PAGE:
Brown's Peony

Scientific name: Paeonia Brownii, Family: Paeoniaceae

Herbaceous Perenial

Leaves: It has 5-8 blue-green, deeply divided leaves.

Inflorescence: Solitary bisexual flowers are terminal.

Flower: It has one or more flowers, often opening facing downward.

Corollas have 5-6 green sepals, and are larger than the petals.

Petals are leathery and dark maroon to brown, with yellow tinged edges.

Numerous stamens mature from the center outward from a fleshy receptacle.

Fruits are cylinder like with a few large seeds.

Pistils are thick and get very big (2 inch long).

FORMULA: * 5-6, 5-10, many, 2-5 follicle

Fruit: Follicle. The seeds are round, yellowish to black, large and usually less than twelve per flower

Habitat: Sagebrush Desert and Ponderosa Pine forest at altitudes of 3000-6000 ft.

Brown's Peony in Washington

Brown's Peony is common in Eastern Washington. It is common in Sagebrush Desert and Ponderosa Pine forest of high altitudes in shady areas. Sitings of Brown's Peony were found in Chelan, Asotin, Kittitas, Columbia, Yakima, and Walla Walla counties.
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Medical Uses

The peony is named after Paeon which was the Greek god of medicine and healing.

The root of Brown's Peony is cardiac (relating to the heart) and febrifuge (reduces fever). A decoction (heating or boiling to extract medicine) has been used by native North American Indian tribes in the treatment of pneumonia (lung inflammation), nausea, indigestion (difficulty digesting food), coughs, and kidney troubles. A decoction of the sun-dried roots has been used to help people put on weight. A decoction of the root has been used as a lotion on swellings. An infusion (drink) of the root can been used as a wash for sore eyes. A powder of the dried and ground root can be used as medicine on cuts, wounds, burns and sores. A tea made from the dried crushed petals of various peony species can be used as a cough remedy.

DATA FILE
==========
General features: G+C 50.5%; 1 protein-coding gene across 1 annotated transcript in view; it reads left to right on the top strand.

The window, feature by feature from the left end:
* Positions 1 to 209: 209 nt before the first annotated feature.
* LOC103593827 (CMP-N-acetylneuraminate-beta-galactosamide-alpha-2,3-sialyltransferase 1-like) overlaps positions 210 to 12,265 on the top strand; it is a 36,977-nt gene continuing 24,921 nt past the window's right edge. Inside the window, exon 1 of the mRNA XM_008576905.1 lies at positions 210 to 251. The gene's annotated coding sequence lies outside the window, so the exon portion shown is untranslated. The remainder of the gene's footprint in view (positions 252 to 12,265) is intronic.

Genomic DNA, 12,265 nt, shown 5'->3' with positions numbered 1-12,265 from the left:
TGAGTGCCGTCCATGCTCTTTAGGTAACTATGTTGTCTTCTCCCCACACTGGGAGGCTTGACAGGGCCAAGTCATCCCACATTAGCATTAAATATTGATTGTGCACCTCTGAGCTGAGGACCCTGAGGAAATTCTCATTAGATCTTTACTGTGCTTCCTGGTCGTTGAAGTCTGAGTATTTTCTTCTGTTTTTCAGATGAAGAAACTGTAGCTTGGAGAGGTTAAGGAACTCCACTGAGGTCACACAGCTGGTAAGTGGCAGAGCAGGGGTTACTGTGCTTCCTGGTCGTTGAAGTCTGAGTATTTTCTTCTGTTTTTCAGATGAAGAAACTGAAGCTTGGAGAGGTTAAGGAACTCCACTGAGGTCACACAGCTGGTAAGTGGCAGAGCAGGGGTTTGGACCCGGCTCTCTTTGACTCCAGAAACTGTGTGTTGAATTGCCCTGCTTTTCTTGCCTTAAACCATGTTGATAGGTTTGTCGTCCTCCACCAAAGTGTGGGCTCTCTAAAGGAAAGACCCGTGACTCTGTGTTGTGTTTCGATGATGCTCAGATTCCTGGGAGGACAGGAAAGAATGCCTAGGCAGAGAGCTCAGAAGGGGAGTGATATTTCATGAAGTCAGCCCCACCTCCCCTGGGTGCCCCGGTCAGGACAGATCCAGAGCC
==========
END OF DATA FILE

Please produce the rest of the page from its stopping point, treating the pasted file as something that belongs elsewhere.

The leaves of Paeonia Brownii are edible when cooked as greens. It is best to boil them in water which will reduce the sour taste. This can be used in salads. The Natives used to pick the youngest leaves they could find in the early Spring, before the flower bloomed, and bring them to a boil. After the leaves have been boiled, they would place them in a cloth pouch and weigh it down with a rock under the river's stream. The water would run through the pouch overnight and the sour taste would disappear. This was one of the healthy food sources for Native Americans.


Plants for a Future Staff (2012). Paeonia Brownii – Douglas. Retrieved May 23, 2015 from

Kartesz John, Biota of North America Program (2010, July 5th). Paeonia Brownii Douglas ex Hook. Retrieved May 23, 2015 from

TWC Staff (2007, January 1st). Paeonia Brownii. Retrieved May 23, 2015 from

Nan Vance (2012). Finding Brown’s Peony a Sweet Attraction. Retrieved May 23, 2015 from

Burke Museum of Natural History and Culture Staff (2015).Paeonia Brownii Label Data in Washington State. Retrieved May 23, 2015 from

Photo Credits:

"Bee Photographer" (2013). Fresh Peony Seeds from Zhongchuan Nursery. Retrieved May 23, 2015 from

Photographer "Reno78" (2013, May 23rd). Brown's Peony Observation. Retrieved May 23, 2015 from

Peter Bernhardt (2013). Floral Function of Brown's Peony. Retrieved May 23, 2015 from

Z&B Johnson (2015). Brown's Peony. Retrieved May 23, 2015 from